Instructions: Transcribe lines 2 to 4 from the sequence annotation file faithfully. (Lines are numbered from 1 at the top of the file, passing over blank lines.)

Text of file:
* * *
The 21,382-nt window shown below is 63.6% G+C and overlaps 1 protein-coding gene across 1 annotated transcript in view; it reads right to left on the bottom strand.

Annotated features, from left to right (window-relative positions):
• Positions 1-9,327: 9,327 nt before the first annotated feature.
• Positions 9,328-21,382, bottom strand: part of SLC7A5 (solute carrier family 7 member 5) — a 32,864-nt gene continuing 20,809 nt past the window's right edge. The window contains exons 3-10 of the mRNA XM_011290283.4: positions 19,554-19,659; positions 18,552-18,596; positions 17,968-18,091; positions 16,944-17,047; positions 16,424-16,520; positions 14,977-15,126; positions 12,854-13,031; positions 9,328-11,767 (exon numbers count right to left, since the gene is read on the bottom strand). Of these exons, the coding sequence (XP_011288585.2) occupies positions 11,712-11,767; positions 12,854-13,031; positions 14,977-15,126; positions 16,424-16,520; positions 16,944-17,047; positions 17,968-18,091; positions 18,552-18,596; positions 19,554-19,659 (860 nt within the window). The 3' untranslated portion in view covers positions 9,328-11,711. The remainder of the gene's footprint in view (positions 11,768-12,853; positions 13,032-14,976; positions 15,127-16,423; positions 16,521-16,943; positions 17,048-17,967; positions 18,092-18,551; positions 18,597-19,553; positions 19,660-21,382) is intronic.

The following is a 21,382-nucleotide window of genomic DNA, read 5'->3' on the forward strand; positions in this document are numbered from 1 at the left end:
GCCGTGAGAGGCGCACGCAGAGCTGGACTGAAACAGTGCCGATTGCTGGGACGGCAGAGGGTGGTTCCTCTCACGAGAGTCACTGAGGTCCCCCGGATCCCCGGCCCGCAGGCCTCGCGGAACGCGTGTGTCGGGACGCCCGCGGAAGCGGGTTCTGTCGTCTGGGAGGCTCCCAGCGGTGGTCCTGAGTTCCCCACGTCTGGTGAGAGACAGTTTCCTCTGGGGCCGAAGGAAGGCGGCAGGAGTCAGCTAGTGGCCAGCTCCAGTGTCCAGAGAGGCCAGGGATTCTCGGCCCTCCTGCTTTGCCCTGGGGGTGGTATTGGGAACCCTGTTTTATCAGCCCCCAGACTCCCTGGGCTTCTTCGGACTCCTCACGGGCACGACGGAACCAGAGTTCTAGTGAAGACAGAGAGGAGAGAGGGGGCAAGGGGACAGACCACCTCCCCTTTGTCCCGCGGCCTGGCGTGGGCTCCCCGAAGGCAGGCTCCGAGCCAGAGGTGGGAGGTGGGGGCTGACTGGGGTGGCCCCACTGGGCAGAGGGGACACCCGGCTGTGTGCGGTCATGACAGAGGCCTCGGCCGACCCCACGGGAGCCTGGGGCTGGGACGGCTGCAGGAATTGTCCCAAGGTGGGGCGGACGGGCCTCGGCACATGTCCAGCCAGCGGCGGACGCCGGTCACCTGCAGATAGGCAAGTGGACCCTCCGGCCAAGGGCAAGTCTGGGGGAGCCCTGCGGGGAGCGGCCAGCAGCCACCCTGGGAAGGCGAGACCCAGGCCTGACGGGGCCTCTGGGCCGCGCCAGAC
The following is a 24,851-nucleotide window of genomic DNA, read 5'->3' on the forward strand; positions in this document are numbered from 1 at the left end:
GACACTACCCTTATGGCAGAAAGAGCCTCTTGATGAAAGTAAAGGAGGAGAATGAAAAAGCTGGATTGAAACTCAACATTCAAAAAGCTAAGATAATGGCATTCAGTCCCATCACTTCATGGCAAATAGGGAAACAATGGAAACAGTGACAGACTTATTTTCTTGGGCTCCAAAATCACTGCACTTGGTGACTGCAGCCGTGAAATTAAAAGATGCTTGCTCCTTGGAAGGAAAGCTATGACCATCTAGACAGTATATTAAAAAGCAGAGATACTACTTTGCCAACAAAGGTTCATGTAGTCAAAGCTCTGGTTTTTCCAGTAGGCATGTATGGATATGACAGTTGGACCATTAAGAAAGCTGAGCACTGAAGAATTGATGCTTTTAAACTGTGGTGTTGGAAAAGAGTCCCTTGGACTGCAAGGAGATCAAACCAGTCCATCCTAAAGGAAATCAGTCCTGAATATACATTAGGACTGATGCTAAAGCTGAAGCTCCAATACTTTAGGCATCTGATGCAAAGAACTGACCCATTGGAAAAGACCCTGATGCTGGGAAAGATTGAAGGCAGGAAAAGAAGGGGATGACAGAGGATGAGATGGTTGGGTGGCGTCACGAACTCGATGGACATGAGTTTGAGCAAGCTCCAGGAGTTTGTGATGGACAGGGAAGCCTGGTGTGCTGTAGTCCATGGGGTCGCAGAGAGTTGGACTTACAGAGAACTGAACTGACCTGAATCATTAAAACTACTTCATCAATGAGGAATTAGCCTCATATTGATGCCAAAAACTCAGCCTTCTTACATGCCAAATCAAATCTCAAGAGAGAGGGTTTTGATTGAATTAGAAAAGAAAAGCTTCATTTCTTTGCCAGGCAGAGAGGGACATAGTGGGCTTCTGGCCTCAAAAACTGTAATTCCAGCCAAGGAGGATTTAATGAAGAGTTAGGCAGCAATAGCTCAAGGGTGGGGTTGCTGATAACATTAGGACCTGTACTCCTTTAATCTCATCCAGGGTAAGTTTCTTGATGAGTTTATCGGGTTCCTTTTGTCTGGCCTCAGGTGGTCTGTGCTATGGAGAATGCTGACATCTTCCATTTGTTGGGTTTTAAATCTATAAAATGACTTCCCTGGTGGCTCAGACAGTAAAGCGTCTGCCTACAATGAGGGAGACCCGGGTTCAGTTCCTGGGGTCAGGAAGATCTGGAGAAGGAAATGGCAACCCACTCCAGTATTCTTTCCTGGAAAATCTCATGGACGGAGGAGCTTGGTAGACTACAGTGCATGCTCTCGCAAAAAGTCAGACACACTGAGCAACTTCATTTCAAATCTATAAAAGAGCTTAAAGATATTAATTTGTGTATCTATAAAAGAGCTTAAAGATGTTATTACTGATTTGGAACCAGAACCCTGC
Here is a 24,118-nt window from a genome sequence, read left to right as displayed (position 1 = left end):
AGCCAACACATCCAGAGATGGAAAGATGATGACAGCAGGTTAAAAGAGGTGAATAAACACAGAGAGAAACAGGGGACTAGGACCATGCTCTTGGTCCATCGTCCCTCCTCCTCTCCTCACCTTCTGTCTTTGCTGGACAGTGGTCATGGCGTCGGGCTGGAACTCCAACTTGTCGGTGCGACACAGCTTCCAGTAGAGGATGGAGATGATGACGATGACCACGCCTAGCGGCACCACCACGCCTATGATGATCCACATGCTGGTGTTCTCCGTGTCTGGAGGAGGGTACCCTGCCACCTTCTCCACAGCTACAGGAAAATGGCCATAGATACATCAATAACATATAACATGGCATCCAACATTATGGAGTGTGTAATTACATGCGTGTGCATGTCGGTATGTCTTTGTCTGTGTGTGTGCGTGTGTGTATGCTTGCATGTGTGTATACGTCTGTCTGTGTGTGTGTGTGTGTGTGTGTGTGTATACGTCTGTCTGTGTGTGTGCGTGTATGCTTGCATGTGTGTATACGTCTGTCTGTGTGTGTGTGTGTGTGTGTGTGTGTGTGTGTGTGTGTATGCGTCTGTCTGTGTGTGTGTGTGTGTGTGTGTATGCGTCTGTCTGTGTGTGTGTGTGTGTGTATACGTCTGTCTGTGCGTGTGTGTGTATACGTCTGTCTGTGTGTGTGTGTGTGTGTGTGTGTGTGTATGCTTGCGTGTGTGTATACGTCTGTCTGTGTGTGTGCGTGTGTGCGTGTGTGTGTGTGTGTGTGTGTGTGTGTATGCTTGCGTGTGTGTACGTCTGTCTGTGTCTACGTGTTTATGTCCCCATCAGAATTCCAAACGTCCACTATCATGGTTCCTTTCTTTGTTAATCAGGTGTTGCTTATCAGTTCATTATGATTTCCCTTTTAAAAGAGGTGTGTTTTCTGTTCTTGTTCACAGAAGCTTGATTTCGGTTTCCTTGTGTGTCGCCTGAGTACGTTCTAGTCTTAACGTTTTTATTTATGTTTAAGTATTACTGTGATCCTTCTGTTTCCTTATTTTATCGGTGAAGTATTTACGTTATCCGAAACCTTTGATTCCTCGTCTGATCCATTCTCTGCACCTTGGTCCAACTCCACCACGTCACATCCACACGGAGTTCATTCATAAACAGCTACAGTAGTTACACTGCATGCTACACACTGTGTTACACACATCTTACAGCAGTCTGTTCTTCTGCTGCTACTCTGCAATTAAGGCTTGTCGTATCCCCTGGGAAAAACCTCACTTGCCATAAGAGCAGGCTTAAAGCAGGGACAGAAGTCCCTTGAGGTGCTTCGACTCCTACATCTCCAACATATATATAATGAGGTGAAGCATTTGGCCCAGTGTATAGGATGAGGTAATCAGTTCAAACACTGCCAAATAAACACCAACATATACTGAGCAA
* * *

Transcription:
Annotated features, from left to right (window-relative positions):
• Positions 1-9,327: 9,327 nt before the first annotated feature.
• Positions 9,328-21,382, bottom strand: part of SLC7A5 (solute carrier family 7 member 5) — a 32,864-nt gene continuing 20,809 nt past the window's right edge. The window contains exons 3-10 of the mRNA XM_011290283.4: positions 19,554-19,659; positions 18,552-18,596; positions 17,968-18,091; positions 16,944-17,047; positions 16,424-16,520; positions 14,977-15,126; positions 12,854-13,031; positions 9,328-11,767 (exon numbers count right to left, since the gene is read on the bottom strand). Of these exons, the coding sequence (XP_011288585.2) occupies positions 11,712-11,767; positions 12,854-13,031; positions 14,977-15,126; positions 16,424-16,520; positions 16,944-17,047; positions 17,968-18,091; positions 18,552-18,596; positions 19,554-19,659 (860 nt within the window). The 3' untranslated portion in view covers positions 9,328-11,711. The remainder of the gene's footprint in view (positions 11,768-12,853; positions 13,032-14,976; positions 15,127-16,423; positions 16,521-16,943; positions 17,048-17,967; positions 18,092-18,551; positions 18,597-19,553; positions 19,660-21,382) is intronic.